We had a share in a meat CSA for six months.
We joined as an experiment – we were leery of committing to something where we couldn’t actually control what meat we received in each monthly shipment. But we wanted to try. The cost was $50/month, for ten pounds per delivery. Five dollars a pound is a lot for some meat, not too much for others, and we figured it would all balance out in the end.
It didn’t. Every delivery had at least two pounds of ground beef or pork, which is tasty, but we can get both (better quality, too) for less money from other suppliers. But we stuck with it because we’d been told that there would be some game meats, and hubby was keen to try them.
(I was less so. I don’t love game meats because, well, they’re gamey. They can be tough. They’re tricky to prepare and the taste is so strong that kids usually just can’t stomach them. I’ve eaten venison, moose, and caribou – caribou is delicious. Not the other ones so much.)
But! if we are really going to get on board with sustainable eating, I can concede that we need to branch out from beef, pork, and chicken. So I was braced for experimentation.
After six month, we only actually received two kinds of meat I’d never used before: a duck and a rabbit. This made me think of this cartoon:
Although that probably has more to do with how I was raised than anything.
Anyway, the duck a l’orange I made was a dismal damn failure. The recipe was fine, and everything seemed to go the way it should, but the meat was very strong-tasting and quite tough. Not to mention it seemed to be a lot of fiddling around for not very much meat, so even if it had tasted good it wouldn’t have been a success, because for the number of hours I was messing with the dark, oily bird I should have had lots of meat left over.
Tonight I took a deep breath and tackled the rabbit.
I asked around and a friend on Facebook recommended I make “hasenpfeffer” or German rabbit stew. (She heard of it via yet another Bugs Bunny cartoon. Oh, Bugs. Is there anything you can’t do?) Anyway, I looked around and settled on this recipe. Red wine! Fresh herbs! Bacon! These are all delicious things.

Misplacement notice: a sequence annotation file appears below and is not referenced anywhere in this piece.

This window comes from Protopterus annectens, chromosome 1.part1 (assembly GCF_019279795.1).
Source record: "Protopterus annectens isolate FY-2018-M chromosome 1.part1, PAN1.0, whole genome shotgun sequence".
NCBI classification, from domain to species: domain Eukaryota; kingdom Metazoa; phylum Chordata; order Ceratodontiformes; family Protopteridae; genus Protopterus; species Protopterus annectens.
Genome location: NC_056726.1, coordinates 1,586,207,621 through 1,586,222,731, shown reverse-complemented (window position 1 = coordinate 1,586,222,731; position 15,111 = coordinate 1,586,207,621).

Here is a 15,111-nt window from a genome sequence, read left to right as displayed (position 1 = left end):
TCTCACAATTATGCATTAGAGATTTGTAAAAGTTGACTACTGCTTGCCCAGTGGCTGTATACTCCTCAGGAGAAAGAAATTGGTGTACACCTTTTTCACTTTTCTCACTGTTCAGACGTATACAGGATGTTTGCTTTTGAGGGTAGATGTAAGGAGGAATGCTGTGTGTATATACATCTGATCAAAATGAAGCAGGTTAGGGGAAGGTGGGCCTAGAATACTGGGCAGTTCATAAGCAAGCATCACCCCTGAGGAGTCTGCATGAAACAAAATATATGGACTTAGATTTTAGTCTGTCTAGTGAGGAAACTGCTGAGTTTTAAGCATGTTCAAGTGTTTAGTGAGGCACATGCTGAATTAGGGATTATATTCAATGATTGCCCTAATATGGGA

First thing. I opened the package and ewwww, the rabbit’s dark brown organ meats were all clumped together on top of this curled-up naked-looking fleshy thing. There was that gamey smell, and it looked just a little too much like an actual rabbit for my liking. At this point I had to call my mom and ask what exactly I was supposed to do at this point. “Just think of it as a chicken,” she said, “and chop it up as best you can.”
I enlisted hubby in this task. Lesson one: we need a stronger, sharper knife.
As hubs was chopping (and thumping, and pulling, and yelling) I took a look at some of the finished pieces. And EWWWWWWW one of them had a tiny bit of fur. Like, sometimes when you get a turkey there’s a pinfeather or two? Like that. EXCEPT IT WAS FUR. That was nearly the end right there. My sister had a pet rabbit named Crayola for awhile, and suddenly all I could picture was that rabbit, except that this rabbit was a) bigger; b) raised for eating, not petting and b) not Crayola, who’s been in the Great Rabbit Hutch in the Sky for probably 20 years.
Once the meat was cut up and dredged in flour, it looked less like a rabbit and more like chicken cutlets, or something. I started putting together the rest of the recipe. The smell was fantastic. Did I mention the red wine? And fresh herbs? And bacon? Also the browning rabbit actually smelled just fine. I started feeling cautiously optimistic. Lesson two: all things are better with red wine, herbs, and bacon.
We then had 90 minutes of waiting while it simmered. I decided to make mashed potatoes to serve it with, and throw some carrots into the stew as well. I peeled and chopped and sliced and fretted. The smell was still really good. The kids were getting antsy as dinner was taking too long and I made hubby check to make sure the pizza shop next door was open (it was) – because I was convinced that anything needing that much time to prepare would certainly ending up being not eaten by anyone. Lesson three: cooking for young children seven days a week has given me kitchen-related PTSD.
Finally it was time. And it tasted… SO GOOD YOU GUYS, OMG. Like chicken, but richer. No gamey taste at all. Harry devoured his portion. Ron’s had the stomach flu for the past couple of days so he didn’t eat much, but even he insisted on tasting it and proclaimed that he “loved to eat rabbits and bacon”. It was one of those meals where it’s so rich and good you know that if you keep eating you’ll be sorry when a half hour later it’s just sitting in your stomach, but you can’t stop eating it regardless because the taste of it in your mouth just overrides your common sense. Lesson four: trying something strange and a little scary can work out sometimes.
Would I make it again? I probably would, if someone else agreed to once again chop up the meat for me. Would I ever take the next step and, say, hunt my own rabbit? Nope. Turns out I am a giant, possibly-hypocritical wimp. Hey, I love to eat lobster too, but I hate the act of dunking them into the boiling water. And I’ve never had a lobster as a pet.